Chris Knipp Writing: Movies, Politics, Art


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PostPosted: Mon Mar 04, 2013 3:00 pm 
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DEREK BOGART IN TOWER

Not so young any more

For his (ultra-short) feature debut set in suburban Toronto Kazik Radwanski trains his camera on a character lacking much center or direction, perhaps even much identity, considering he's thirty-four. Still living at home with his parents, Derek (Derek Bogart) struggles to make a small animation about a green creature building rock towers. He proves unskilled at maintaining friendships or romantic involvements, until he encounters Nicole (Nicole Fairbaim), who offers a glint of promise, but that's quite temporary. Derek does part-time construciton work for his uncle, but seems more preoccupied with his slow attempt to create his Shrek-like digital animation on the home computer, though there is no sign he's really worked much on it. On weekends Derek goes out to local nightclubs to drink and dance and trawl for dates. One success, Nicole (Fairbairn), which only makes him more awkward and uncomfortable, is only temporary. Radwanski's film, like its protagonist, doesn't really amount to much. Not only do its vérité methods lead to little enlightenment or structure; the character of Derek himself seems somehow unconvincing, as if Derek Bogart were not good enough an actor (if he is even acting) to make his character's nerdiness and inadequacy convincing. Underneath, Derk Bogart just seems like a pretty average, cheerful, goodnatured young Canadian guy. It is hard to find a movie here.

The conception of the character and various plot elements are very reminiscent of Todd Solondz's 2012 feature Dark Horse, and the age and social and psychological underdevelopment of the man living with his parents are similar (except that Solondz's character is New Jersey and Jewish and Derek is Toronto). The occupations, such as they are, are a bit different. Derek resembles Solondz's Abe (Jordan Gelber) in being obnoxious and egocentric, despite his lack of accomplishment. However every aspect of Abe's story is developed more fully and interestingly than Derek's. Some fans of Radwanski's film feel it shows great control and precision in its portrait, but the action doesn't develop Derek, only shows him speaking in a series of vignettes, in which the camera is annoyingly close up on Derek so that there is no visual context. Dark Horse picks up a wealth of meaning through its relationship with Solondz's oeuvre and his skill as an auteur which Tower at this stage lacks. This may best be considered a long short that may lead eventually to a more complete and accomplished feature.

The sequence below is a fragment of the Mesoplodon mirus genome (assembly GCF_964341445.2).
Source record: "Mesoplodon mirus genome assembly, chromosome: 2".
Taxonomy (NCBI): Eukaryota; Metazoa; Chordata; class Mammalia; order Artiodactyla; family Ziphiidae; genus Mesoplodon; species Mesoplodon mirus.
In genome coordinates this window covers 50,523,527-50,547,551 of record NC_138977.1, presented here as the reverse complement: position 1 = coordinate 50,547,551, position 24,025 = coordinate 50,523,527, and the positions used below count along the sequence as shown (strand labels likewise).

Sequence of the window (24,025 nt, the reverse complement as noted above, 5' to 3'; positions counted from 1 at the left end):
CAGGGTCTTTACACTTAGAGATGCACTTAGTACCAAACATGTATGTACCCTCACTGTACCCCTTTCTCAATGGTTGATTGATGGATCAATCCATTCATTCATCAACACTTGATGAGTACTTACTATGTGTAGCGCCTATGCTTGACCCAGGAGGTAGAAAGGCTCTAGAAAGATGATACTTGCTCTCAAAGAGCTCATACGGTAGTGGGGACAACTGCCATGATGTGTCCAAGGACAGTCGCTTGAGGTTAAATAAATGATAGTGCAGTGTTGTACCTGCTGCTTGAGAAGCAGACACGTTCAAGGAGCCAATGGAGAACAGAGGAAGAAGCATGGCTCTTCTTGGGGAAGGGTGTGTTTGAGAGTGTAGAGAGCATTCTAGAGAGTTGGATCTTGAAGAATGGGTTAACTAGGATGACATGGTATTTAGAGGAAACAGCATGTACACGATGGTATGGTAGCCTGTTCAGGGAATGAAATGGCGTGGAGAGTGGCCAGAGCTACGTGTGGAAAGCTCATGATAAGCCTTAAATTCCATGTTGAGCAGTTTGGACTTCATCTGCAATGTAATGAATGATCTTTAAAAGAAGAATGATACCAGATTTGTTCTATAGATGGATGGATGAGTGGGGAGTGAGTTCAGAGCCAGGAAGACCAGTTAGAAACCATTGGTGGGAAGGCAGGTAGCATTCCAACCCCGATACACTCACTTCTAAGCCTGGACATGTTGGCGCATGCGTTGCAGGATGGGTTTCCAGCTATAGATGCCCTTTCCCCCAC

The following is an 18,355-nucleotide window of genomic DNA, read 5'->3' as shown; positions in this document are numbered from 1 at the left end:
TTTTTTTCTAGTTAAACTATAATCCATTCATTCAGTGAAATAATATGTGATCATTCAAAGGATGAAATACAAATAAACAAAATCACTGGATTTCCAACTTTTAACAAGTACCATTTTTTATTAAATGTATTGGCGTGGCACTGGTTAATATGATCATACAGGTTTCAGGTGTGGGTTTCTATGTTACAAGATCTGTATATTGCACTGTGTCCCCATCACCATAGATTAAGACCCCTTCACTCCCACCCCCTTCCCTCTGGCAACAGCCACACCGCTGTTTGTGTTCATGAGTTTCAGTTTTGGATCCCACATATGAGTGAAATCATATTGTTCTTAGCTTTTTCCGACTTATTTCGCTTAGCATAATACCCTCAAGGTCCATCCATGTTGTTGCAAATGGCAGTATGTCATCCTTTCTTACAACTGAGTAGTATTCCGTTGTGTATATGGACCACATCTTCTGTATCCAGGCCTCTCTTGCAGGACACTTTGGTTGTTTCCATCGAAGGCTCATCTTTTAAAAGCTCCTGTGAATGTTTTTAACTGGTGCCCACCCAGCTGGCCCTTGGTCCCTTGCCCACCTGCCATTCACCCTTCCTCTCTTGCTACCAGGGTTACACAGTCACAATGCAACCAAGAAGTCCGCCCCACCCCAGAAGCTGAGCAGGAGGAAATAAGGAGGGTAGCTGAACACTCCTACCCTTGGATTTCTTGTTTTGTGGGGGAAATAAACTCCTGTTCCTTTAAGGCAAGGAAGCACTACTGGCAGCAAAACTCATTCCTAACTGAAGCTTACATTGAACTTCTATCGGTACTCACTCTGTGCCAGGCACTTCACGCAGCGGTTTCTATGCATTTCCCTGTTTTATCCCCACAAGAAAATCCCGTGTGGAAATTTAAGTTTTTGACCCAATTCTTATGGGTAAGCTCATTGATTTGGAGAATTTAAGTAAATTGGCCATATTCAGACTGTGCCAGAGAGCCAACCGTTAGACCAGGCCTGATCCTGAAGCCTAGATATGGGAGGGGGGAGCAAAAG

Some viewers seem capable of reading a great deal into Tower. Here's an excerpt from a more positive, if not particularly convincing, description from the TIFF by Fernanco F. Croce: “'Just sort of fading in and out here,' he murmurs under the sheets as his not-quite-girlfriend stares at him. Often framing a stubbly, balding face against a galaxy of out-of-focus abstractions, Radwanski’s camera reveals an ability to lose itself in visceral action—a dip into a bathtub filled with ice cubes, a late-night rush of head-banging beats and popcorn—even as its gaze remains as vacant as the protagonist’s. Part deadpan theater of evasion and confrontation, part acrid retort to mumblecore celebrations of the arrested man-child, it’s a sustained accumulation of anxiety that’s capped by an intriguing anticlimax involving a hissing, scavenging raccoon."

"Intriguing anticlimax" certainly puts a positive spin on it. Concluding the film with the capture of a raccoon is about is feeble a device as can be imagined. Maybe Radwanski is the real Derek. This sub-mumblecore effort hardly deserves your attention.

Tower, 78 mins., debuted at Locarno, and was also at Toronto and several other festivals. It was screened for this review at the FSLC-MoMA series, New Directors/New Films, March 2013.

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